A team of experts formed by the International Atomic Energy Agency began Monday reviewing the efforts to scrap the crippled reactors at Fukushima Daiichi nuclear power plant. The IAEA team will focus on the management of the radioactive water buildup at the site and fuel removal work that has just started at a pool inside the damaged No. 4 reactor building, Kyodo quoted team leader Juan Carlos Lentijo as saying in Tokyo.“The removal of the spent fuel is an essential activity toward decommissioning,” Lentijo said. The full process that TEPCO has developed will be reviewed, as well as all the precautions adopted to develop these activities in a safe way.
Saudi court sentences Jeddah US consulate attacker to death
A Saudi court has sentenced one man to death and another 19 to jail terms ranging from 18 months to 25 years for storming the US consulate in Jeddah in 2004, Reuters reported. Another 35 defendants in the case will be sentenced on Monday and Tuesday. In the December 6 attack, five militants stormed the US consulate with bombs and guns, killing four Saudi security personnel and five local staff. Three of the attackers were killed and two were captured. The attack was seen as part of an Al-Qaeda campaign aimed at ousting the ruling Al Saud family. The campaign was crushed in 2006, with more than 11,000 people being detained.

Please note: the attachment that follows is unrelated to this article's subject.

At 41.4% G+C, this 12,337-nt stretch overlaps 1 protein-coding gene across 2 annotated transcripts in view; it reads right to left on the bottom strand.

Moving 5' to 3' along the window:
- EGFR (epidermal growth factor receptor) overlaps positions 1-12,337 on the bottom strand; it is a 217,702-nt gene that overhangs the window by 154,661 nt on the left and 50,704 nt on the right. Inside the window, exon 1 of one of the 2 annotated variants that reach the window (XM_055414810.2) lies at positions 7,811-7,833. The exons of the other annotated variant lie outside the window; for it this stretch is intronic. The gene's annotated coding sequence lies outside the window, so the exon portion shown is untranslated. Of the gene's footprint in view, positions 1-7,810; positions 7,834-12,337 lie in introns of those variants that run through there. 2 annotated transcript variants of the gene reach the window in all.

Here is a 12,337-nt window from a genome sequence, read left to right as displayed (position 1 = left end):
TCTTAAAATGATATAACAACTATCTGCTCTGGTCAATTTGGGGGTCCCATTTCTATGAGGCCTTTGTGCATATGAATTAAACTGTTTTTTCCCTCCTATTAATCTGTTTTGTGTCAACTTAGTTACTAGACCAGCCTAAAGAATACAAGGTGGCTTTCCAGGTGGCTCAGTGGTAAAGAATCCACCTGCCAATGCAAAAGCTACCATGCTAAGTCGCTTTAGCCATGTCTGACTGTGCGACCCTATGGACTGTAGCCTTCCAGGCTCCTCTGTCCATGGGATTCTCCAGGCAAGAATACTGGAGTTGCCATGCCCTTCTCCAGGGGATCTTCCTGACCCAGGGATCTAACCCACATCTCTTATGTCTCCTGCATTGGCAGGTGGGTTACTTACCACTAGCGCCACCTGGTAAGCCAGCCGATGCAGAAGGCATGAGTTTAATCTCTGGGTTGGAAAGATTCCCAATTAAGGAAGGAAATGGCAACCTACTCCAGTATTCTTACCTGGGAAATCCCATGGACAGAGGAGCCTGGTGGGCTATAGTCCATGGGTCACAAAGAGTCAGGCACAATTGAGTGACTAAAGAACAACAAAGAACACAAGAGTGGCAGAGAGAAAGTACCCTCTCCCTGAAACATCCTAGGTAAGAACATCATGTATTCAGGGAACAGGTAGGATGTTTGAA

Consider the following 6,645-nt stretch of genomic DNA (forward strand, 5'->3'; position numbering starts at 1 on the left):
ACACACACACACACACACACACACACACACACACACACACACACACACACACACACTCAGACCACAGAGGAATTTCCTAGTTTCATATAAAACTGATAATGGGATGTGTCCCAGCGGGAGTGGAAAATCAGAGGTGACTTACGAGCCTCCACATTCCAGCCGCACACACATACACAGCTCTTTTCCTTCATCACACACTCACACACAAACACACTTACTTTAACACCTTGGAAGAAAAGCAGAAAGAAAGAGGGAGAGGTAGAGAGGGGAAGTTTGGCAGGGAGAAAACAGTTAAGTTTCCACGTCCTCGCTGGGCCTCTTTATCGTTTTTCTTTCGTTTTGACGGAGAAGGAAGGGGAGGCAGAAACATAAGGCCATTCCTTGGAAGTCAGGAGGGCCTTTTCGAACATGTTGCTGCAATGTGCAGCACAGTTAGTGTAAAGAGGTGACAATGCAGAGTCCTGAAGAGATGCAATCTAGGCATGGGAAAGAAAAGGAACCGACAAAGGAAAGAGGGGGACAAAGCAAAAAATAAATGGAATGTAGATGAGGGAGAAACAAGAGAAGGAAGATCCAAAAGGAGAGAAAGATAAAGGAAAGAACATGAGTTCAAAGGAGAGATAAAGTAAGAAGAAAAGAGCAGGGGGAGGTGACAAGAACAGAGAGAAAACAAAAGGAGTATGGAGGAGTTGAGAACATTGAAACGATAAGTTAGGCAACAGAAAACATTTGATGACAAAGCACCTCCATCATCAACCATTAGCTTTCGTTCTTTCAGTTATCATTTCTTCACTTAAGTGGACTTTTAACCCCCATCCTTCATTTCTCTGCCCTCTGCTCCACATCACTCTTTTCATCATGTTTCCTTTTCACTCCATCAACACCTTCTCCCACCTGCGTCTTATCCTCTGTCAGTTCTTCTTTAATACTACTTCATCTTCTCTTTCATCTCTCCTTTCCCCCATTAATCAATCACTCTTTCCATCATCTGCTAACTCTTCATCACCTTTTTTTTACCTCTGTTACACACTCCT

China has send formal letters of protest to Japanese and US embassies in Beijing, after both countries criticized China’s move to create the East China Sea Air Defense Identification Zone over islands disputed with Japan, China’s Defense Ministry said on Monday. The accusations toward China are “absolutely groundless and unacceptable,” ministry’s spokesman Yang Yujun said. On Saturday PRC said that any Japanese planes in the vicinity of Senkaku/ Diaoyu Islands need to submit their flight patterns to China’s Foreign Ministry or civil aviation administration and they must maintain radio contact with Chinese authorities, as the country introduced the East China Sea Air Defense Identification Zone.